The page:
There are at least two things you can do when a pitcher’s first start of the season doesn’t go as planned:
1. You can chalk it up to Small Sample Size Theater, and promptly ignore it. This is probably the prudent thing to do.
2. You can search for various storylines that may or may not have any significance going forward. This is probably not advisable.
I chose No. 2.
First storyline: How will Andrew Cashner handle life without Rene Rivera?
In 2014, no Padres’ pitcher seemed to benefit more from the presence of Rivera than Cashner, as the duo often paired to frustrate batters by working the edges of the strike zone and turning would-be balls into strikes. (Like in this game against the Tigers, for example.) Rivera would set up just off the plate, put down his glove, and Cashner would deliver a two-seam fastball right to his catcher’s glove. Rinse, repeat. The batter would either stare in disbelief at a pitch that was neither hittable nor in the strike zone, or they’d halfheartedly attempt to punch at it and ground out weakly somewhere.
There’s still some question about new catcher Derek Norris‘ framing ability. Both Baseball Prospectus and Stat Corner have Norris’ pitch framing rated right around average, maybe a tick above. Noted sabermetrician Chris Long, however, says he’s a very good pitch framer. Either way, he almost certainly isn’t in the league of Rene Rivera (or Yasmani Grandal), who rates as one of the best pitch-framers in baseball. For his (limited) career, Rivera’s framing expertise has been worth 35.9 runs.
So, the question: will Cashner remain as effective without Rivera? We can’t answer that question after one start, but we can guess that switching from Rivera to Norris won’t have a huge effect on Cashner’s game. Then again, it might. And there were some noticeable pitches Cashner didn’t get last night — a couple of them important — that very well could have been called strikes with Rivera behind the plate. Here’s one in the first inning on an 0-2 pitch to Adrian Gonzalez that appeared to catch the top of the zone:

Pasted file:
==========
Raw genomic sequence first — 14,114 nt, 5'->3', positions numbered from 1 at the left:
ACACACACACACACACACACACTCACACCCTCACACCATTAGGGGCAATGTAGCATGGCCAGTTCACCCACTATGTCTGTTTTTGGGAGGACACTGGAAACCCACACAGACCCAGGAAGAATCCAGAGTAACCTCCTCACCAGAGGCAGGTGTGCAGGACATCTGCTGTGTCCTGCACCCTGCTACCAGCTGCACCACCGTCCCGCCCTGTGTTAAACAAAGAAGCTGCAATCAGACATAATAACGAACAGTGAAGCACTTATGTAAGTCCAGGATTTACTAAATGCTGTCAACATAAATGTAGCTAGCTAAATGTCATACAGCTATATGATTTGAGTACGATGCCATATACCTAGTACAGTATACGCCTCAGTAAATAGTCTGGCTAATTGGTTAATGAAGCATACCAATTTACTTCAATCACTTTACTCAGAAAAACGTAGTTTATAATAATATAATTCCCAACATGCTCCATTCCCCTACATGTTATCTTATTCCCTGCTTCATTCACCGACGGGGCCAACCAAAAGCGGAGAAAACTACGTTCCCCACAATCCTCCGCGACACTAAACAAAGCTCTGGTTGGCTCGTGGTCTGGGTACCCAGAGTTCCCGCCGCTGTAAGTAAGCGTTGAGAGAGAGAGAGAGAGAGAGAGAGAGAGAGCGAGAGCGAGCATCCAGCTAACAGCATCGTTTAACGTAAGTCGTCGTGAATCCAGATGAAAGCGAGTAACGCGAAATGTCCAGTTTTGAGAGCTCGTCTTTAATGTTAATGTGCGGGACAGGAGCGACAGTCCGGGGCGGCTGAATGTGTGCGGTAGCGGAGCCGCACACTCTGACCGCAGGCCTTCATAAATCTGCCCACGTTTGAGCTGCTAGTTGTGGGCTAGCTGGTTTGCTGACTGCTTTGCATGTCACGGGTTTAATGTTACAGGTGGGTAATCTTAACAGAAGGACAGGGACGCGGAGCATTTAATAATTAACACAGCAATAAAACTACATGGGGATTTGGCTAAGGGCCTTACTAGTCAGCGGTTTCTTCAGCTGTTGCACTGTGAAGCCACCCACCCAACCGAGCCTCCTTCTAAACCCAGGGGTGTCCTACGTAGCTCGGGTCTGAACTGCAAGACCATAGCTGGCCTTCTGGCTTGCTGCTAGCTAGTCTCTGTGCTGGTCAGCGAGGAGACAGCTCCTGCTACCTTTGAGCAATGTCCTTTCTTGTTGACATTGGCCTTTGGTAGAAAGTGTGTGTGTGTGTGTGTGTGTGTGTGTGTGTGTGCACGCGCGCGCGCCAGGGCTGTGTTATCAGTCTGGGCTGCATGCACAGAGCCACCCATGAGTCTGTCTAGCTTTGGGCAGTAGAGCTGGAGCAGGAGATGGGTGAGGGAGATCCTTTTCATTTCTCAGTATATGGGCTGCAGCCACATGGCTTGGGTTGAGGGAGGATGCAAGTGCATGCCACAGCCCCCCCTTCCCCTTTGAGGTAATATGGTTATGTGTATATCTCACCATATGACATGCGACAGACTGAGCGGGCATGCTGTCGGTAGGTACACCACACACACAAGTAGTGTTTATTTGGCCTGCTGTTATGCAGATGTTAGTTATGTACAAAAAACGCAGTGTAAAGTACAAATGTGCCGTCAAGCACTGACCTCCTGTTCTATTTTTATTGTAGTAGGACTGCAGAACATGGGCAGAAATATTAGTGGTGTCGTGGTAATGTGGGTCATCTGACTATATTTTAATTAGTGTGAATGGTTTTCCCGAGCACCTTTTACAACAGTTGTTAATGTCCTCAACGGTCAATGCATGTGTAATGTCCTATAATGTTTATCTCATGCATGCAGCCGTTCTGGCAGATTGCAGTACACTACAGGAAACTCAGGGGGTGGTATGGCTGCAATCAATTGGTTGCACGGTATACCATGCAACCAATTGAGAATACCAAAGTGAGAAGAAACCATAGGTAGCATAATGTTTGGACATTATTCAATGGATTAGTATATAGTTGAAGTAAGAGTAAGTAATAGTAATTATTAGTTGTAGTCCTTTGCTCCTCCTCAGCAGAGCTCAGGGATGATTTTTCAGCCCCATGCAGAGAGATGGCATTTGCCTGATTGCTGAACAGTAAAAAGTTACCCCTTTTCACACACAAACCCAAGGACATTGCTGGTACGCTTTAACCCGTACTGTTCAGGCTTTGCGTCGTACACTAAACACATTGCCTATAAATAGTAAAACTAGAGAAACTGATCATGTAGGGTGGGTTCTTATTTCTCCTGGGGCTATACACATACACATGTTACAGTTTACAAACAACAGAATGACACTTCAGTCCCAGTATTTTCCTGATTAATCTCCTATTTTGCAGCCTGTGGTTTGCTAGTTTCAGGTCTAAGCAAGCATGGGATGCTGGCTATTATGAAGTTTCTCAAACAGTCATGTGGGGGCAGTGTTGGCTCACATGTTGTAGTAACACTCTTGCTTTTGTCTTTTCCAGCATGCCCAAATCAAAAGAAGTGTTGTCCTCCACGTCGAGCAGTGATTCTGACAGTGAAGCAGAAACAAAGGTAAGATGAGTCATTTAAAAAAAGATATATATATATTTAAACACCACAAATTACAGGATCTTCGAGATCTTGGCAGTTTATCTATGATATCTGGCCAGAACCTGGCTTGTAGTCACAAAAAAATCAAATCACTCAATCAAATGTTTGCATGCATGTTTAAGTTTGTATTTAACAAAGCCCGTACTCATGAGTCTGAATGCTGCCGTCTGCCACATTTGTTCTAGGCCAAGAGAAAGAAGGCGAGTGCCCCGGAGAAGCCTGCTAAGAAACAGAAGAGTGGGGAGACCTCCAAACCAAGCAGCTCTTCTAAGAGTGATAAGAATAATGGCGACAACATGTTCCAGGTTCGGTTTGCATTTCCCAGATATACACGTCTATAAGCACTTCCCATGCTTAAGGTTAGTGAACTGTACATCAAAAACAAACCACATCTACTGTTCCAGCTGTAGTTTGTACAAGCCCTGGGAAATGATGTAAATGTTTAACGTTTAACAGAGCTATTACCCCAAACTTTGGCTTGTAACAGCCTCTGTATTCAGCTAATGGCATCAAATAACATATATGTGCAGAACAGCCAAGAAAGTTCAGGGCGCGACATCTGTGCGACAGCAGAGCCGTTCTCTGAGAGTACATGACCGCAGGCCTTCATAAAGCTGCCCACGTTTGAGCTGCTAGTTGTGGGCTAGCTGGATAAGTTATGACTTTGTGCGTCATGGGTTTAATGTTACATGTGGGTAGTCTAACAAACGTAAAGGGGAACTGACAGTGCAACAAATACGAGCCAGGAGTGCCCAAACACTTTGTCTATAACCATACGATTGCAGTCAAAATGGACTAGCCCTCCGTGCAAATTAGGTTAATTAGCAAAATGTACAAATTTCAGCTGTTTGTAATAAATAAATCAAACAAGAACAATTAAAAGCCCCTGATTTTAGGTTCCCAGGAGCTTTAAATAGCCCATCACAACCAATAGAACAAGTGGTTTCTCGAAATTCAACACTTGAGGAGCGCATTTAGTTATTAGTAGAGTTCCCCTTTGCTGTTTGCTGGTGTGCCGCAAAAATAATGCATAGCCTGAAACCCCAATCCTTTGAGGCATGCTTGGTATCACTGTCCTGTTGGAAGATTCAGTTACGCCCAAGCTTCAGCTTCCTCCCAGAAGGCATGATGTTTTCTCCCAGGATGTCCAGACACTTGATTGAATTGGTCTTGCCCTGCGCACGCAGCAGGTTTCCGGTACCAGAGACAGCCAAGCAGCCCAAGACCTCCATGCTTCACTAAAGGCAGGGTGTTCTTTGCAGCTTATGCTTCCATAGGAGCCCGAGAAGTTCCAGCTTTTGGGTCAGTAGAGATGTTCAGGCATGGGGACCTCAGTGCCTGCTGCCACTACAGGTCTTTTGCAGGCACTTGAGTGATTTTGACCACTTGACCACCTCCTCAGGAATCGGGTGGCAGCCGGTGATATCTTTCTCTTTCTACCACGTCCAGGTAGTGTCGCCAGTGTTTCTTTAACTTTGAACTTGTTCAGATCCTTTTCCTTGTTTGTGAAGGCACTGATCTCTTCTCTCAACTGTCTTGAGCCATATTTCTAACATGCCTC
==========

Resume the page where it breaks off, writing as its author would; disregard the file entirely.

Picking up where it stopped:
Gonzalez hit the next pitch out for a home run.
Second storyline: What happened to Cashner’s two-seam fastball?
At one point during the middle of Cashner’s start, I (thought I) realized that he was rarely throwing his two-seam fastball (sinker), a pitch he threw 47 percent of the time last season according to Brooks Baseball. I was wrong. He actually threw his two-seamer quite frequently tonight — 41 percent of the time. However, it went faster and moved less than last year’s version:
|Pitch||Speed||Horizontal Break||Vertical Break|
Cashner’s two-seamer tonight was over 1 mile-per-hour faster than his two-seamer from last year, and it had almost an inch less horizontal break*. What appeared to be happening on TV — Cashner throwing harder while his pitches were flattening out — is largely backed up by the PITCHf/x data.
*It’s important to remember that it’s just one start, and that maybe the calibration or classification of the PITCHf/x data was off slightly last night. It might not be likely at this point, but it’s possible. Either way, it’s just one start.
Third storyline: Missing spots.
There are a bunch of pitches you could grab here to show that Cashner was consistently missing his spots against the Dodgers; three will suffice (excuse my extremely crude photo-editing):
Home run No. 1:
Home run No. 2:
Home run No. 3:
The first two Adrian Gonzalez home runs weren’t huge misses by Cashner, but they were both slightly higher and slightly more out over the plate than Norris wanted them. That’s not going to work against a locked-in Gonzalez. The third offering was worse — Cashner’s 93-mile-an-hour fastball, which was supposed to be located on the outside corner, ended up right down Broadway.
These things will happen, and most of the time mistakes aren’t turned into home runs at the same rate Gonzalez turned the trick tonight. But when you combine Cashner’s propensity to miss spots with his adjustment to a smaller (Rivera-less) strike zone with his slightly different two-seam fastball (things that could be related), you have a curious start. There’s probably nothing to see here long-term, but it certainly gives us some things to keep an eye on as the season progresses.